It urged consumers to boycott clothing that did not have this label and was effective enough to get many companies to comply. Of course, many did not. Among those were the Triangle Shirt Waist Company, where 146 workers would die in 1911. It was precisely this type of company the Consumers League targeted, as it initially focused on women’s underwear manufacturers. It then focused on waitresses, as well as artificial flower and canning companies, both major exploiters of female and child labor.
In 1907, Kelley played a critical role in creating the arguments that would lead to Muller v. Oregon, the pioneering case to allow work hours limitations on women. She and the League contributed heavily to Louis Brandeis’ famous brief that explained the real conditions of women workers to the Supreme Court. While Kelley was primarily concerned by the conditions faced by women and children, she hoped that such a decision and the laws that she fought to pass would be a chink in the armor of the contract doctrine that defined the Lochner decision. Unfortunately, Kelley’s labor feminism would be opposed by other sides of the feminist movement, most notably by Alice Paul and the National Women’s Party, who first claimed that laws that protected women also oppressed women by making them different than men but then simply opposed all labor laws as the New Deal developed. The Consumers League wrote minimum wage laws for states to pass. It supported the Pure Food and Drug Act in 1906. It also won the creation of the Children’s Bureau at the federal level in 1912, where for years it was run almost entirely by women, many of whom had worked directly for Kelley and the Consumers League. She was a mentor to Frances Perkins, who would be the first woman to serve in the Cabinet, when she served as Secretary to Labor from 1933-1945. Among the other women to work for Kelley was Eleanor Roosevelt, who started work there in 1903 and became a major player in the White Label Campaign.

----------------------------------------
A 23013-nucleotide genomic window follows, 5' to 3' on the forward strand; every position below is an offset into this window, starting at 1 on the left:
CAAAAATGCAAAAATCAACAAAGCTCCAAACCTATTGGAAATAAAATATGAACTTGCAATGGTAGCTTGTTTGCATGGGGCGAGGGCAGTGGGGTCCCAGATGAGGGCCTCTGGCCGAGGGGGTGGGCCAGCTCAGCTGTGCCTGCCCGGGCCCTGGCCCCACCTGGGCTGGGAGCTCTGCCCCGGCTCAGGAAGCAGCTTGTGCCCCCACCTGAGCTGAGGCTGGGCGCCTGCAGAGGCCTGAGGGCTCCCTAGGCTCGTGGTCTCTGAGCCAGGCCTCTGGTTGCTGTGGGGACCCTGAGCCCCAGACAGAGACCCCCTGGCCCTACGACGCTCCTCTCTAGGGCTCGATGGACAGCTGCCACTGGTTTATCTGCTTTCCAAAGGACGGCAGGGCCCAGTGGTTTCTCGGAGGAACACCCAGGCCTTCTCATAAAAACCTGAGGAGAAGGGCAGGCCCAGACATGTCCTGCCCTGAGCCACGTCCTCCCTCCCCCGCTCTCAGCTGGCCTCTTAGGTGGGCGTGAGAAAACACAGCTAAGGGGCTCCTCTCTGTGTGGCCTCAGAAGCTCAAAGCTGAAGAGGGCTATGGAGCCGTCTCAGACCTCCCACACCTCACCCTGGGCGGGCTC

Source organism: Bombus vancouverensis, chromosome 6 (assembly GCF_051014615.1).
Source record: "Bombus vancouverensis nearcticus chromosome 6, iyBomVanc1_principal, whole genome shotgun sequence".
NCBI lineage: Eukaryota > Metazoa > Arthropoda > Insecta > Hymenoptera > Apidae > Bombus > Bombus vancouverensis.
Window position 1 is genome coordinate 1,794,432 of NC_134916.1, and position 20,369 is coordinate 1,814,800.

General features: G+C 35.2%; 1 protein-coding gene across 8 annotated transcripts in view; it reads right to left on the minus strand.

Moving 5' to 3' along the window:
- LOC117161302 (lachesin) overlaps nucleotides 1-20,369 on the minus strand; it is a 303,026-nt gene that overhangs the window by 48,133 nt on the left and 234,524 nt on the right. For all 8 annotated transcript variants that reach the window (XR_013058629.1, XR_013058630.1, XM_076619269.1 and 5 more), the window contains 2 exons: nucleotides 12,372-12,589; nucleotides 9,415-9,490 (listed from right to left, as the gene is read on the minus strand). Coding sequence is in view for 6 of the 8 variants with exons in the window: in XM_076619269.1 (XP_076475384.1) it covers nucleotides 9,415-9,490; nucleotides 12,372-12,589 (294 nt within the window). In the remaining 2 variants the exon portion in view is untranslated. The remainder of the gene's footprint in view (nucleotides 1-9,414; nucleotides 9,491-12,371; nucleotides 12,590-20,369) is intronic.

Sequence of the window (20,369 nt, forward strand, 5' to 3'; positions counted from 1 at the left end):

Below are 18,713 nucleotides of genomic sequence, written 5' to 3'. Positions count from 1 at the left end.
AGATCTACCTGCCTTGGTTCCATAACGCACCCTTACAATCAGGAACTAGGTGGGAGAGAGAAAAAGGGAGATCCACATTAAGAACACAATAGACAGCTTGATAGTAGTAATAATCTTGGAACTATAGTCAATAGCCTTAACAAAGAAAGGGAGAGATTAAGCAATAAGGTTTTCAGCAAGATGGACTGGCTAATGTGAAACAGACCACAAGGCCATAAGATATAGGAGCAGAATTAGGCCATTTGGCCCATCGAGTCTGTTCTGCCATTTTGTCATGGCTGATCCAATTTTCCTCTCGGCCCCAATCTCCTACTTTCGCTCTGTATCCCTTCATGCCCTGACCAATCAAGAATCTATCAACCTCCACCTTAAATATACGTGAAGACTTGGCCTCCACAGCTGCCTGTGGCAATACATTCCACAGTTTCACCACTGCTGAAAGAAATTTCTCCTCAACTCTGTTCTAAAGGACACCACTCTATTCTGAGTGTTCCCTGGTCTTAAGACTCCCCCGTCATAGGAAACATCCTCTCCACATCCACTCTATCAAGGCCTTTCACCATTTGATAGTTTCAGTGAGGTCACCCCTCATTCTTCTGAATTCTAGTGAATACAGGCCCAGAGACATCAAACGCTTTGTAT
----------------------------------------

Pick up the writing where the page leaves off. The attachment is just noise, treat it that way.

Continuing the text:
Kelley continued with the Consumers League until her death in 1932. She kept up the fight, pursuing justice in the Bunting v. Oregon case, where in 1917, the Supreme Court upheld a ten-hour day law for both men and women. She and the Consumers League also played a critical role in the passage of the Keating-Owen Act of 1918, which banned child labor nationally for workers under the age of 14. She also worked for the passage of the Sheppard-Towner Act that created the first national program to fight childbirth mortality, funding health care clinics around childbirth in poor parts of the nation. In addition, Kelley strongly believed in racial justice. She was a co-founder of the NAACP and became friends with W.E.B. DuBois.
In 1943, the Consumers League moved its offices from New York to Cleveland, where it lobbied for such issues as rights for farm workers who were excluded from New Deal labor legislation, equal pay for equal work for women, better workers compensation laws, and the expansion of Social Security to cover disability. Beginning in the 1960s, the League began shifting its emphasis slightly away from labor and toward protecting consumers from the many unregulated problems in American products. The Consumers League remains around today, although it is not a major player in labor issues, even as it still has quite a bit of support from unions. It is presently headed by Sally Greenberg and it works primarily around consumer safety issues, although still with some emphasis on issues such as child labor.
This is the 218th post in this series. Previous posts are archived here.